By Andrea Goeglein
I stopped by a US Post Office service center to check the cost of mailing books to my distributor. The woman behind the counter was immediately engaging and helpful. We exchanged a few pleasantries and then she began to share about a wonderful story she had seen on television that morning. It was a story of generosity involving an elderly woman and 10 U. S. Army soldiers. The elderly woman had treated the soldiers to lunch. Very generous.
What happened next continues the theme I have written about a lot this month, how one act of kindness can multiply. As people began to realize what the woman did, they began to slip $20 bills into her pocket or hand. Before she got off the plane, she had collected more than the price of all the lunches. When she saw the young soldiers at baggage claim, she approached and gave them all the money others had contributed. She thanked them for their service and told them to use the money to have a good time. It was a very sweet story.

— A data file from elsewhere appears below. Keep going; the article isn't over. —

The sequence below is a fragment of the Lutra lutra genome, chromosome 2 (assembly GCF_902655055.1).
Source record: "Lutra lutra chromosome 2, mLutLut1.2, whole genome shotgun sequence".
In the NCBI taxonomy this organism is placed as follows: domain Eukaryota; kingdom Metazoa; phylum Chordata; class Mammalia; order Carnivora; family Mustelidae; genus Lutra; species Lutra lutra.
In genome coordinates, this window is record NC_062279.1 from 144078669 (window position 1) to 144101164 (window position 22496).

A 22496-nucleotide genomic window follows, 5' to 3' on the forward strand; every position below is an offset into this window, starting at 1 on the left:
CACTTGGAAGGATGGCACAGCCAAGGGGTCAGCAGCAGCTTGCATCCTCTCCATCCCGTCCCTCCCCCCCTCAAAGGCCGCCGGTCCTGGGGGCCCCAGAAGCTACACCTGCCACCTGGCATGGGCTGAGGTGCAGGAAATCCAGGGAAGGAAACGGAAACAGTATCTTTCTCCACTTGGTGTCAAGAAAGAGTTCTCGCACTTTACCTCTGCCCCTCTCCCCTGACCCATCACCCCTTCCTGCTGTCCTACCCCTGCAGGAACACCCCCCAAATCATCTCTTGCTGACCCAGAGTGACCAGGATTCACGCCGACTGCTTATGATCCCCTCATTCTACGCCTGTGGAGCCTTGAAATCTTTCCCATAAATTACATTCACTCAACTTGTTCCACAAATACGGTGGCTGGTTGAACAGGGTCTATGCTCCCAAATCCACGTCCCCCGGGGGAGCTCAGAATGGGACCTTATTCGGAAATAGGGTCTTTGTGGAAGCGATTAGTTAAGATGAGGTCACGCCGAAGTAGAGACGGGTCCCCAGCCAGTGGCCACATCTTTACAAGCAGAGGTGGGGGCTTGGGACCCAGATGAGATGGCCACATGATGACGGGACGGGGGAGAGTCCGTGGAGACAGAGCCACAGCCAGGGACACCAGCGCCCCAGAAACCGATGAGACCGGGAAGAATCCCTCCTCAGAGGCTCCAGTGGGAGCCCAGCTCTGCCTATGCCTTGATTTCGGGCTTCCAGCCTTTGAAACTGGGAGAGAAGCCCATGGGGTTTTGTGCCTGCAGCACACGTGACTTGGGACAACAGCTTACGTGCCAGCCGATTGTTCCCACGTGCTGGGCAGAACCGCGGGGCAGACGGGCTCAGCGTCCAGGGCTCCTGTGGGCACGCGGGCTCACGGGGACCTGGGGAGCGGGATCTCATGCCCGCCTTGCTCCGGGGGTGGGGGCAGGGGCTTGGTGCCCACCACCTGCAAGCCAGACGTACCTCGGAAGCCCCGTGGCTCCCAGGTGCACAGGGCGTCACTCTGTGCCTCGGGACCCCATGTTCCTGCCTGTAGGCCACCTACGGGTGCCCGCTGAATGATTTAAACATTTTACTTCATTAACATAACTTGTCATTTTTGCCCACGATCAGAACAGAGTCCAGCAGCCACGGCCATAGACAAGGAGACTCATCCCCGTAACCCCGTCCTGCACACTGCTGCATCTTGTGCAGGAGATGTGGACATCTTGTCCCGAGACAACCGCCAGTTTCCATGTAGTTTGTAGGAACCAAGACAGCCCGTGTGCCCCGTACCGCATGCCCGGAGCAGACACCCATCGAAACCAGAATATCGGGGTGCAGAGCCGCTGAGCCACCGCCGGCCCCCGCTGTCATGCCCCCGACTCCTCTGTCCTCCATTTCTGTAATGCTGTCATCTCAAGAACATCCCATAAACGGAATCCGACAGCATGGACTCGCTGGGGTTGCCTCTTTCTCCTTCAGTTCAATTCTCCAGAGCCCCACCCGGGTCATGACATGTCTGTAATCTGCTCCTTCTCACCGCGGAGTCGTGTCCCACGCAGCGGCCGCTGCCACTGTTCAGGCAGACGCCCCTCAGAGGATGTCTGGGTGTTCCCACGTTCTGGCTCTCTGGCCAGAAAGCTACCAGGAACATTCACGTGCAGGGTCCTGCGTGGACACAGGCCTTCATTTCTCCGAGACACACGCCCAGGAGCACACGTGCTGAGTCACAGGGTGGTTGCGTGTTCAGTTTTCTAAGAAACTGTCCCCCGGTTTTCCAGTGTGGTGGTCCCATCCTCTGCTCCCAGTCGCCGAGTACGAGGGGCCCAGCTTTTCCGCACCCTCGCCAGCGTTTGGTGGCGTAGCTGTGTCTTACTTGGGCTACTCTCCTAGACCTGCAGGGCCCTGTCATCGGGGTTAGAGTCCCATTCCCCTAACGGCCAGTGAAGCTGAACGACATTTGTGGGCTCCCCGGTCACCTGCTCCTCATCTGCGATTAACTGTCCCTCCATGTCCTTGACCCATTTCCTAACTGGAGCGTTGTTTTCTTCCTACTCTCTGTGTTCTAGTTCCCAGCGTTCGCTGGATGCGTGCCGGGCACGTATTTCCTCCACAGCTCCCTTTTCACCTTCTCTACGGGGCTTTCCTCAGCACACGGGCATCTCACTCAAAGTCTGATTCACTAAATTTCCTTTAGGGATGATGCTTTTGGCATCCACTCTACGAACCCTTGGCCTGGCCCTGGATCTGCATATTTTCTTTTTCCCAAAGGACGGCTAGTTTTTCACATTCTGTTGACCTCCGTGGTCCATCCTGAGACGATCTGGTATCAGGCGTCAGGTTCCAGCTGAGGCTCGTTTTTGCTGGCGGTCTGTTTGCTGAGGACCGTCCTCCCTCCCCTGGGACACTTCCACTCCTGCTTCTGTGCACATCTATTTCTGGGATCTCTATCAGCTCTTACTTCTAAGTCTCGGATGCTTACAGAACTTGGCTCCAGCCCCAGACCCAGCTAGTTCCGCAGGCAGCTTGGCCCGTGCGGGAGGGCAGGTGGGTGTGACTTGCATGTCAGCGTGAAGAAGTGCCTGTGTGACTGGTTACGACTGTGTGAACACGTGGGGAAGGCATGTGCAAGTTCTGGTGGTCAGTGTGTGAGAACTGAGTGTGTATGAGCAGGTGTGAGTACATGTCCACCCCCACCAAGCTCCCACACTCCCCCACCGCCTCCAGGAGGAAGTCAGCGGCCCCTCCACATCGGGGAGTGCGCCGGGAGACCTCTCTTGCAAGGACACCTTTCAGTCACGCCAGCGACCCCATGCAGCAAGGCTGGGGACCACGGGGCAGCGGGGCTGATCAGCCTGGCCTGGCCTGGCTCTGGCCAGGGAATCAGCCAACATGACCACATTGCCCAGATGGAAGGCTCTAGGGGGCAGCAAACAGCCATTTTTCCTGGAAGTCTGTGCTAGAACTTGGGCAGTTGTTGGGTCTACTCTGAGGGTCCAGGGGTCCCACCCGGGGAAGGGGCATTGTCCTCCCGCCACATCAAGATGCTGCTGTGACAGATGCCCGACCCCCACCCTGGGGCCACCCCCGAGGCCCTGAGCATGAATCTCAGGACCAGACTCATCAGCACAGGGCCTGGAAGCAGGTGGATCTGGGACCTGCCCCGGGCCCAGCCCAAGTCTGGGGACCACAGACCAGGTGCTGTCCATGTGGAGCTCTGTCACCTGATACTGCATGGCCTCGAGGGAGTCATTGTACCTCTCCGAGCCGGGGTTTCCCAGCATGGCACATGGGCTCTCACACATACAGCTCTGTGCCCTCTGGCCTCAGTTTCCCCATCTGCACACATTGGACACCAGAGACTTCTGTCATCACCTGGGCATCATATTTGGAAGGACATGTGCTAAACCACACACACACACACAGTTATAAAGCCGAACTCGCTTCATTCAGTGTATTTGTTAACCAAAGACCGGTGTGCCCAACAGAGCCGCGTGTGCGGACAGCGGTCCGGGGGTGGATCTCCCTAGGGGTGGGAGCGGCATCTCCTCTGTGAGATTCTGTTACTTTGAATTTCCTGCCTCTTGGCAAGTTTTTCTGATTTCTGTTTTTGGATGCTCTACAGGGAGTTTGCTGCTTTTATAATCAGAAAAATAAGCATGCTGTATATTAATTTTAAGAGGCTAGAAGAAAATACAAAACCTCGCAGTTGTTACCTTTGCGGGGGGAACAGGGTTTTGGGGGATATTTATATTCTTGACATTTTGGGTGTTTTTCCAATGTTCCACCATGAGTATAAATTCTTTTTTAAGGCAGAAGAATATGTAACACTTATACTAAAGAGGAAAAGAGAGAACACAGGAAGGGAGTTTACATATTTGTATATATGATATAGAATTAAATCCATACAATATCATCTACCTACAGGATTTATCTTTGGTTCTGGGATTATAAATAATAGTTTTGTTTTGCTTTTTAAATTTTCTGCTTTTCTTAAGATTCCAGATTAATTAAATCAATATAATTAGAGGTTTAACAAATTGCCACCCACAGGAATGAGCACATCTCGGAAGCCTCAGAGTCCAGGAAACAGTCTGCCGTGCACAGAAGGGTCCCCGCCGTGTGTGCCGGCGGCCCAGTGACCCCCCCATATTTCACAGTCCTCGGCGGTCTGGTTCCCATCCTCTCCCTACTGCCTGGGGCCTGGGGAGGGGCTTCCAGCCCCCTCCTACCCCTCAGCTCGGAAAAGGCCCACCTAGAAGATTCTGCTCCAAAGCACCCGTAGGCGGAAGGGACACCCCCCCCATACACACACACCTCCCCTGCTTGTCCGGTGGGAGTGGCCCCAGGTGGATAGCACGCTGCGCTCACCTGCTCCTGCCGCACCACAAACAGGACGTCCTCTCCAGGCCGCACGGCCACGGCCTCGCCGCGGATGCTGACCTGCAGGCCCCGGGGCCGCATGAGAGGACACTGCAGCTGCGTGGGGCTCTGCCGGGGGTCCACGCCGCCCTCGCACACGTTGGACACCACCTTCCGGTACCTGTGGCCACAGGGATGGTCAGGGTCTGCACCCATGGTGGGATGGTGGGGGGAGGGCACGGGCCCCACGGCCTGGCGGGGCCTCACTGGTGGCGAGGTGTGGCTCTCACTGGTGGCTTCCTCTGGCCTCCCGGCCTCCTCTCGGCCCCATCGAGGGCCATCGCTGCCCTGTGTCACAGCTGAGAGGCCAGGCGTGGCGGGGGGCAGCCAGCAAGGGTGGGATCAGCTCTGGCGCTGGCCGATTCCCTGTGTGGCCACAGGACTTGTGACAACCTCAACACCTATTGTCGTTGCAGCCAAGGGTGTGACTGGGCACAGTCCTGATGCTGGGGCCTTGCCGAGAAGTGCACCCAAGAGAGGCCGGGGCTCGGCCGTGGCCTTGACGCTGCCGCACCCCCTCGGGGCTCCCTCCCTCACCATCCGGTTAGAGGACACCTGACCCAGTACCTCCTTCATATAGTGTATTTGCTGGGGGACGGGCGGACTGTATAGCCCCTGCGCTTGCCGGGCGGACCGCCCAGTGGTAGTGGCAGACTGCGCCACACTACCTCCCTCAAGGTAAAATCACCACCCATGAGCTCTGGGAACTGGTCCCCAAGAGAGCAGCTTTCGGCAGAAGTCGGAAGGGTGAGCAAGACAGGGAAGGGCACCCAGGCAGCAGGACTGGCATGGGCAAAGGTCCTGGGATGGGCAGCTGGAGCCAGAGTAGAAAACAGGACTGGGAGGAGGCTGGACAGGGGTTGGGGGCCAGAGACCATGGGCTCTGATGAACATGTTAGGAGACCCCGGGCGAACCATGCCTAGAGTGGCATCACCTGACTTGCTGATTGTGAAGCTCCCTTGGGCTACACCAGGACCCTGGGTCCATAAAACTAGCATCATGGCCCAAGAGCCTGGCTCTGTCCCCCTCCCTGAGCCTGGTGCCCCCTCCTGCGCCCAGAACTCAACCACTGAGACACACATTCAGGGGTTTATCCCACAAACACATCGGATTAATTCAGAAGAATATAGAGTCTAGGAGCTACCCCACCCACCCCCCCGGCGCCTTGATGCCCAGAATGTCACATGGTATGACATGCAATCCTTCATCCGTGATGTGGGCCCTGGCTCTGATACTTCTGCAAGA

The postal clerk said hearing stories like that helped her keep a positive attitude.
She worked hard each day to find such stories. When she had completed weighting my packages, I reached inside one and took out a copy of Don’t Die Waiting to Be Brave. She smiled and I asked her name so I could sign the book to her.
She said, Angel. My name is Angel.
I looked her in the eye and said, “Yes, you are!”
Dr. Success Note: Positive psychology is grounded in learned optimism. Learned optimism is optimism that comes from taking actions that can elevate your mood. Actively seeking out positive, encouraging stories of service is a perfectly positive way to achieve that goal. Just think about how you felt reading this story.
The coolest thing of all? My story is real. The airplane story Angel heard is not true. Click through to read the history this Legend. I am currently deciding whether I will go back to the store and let Angel know the story that made her feel so good, was not true. What do you think I should do?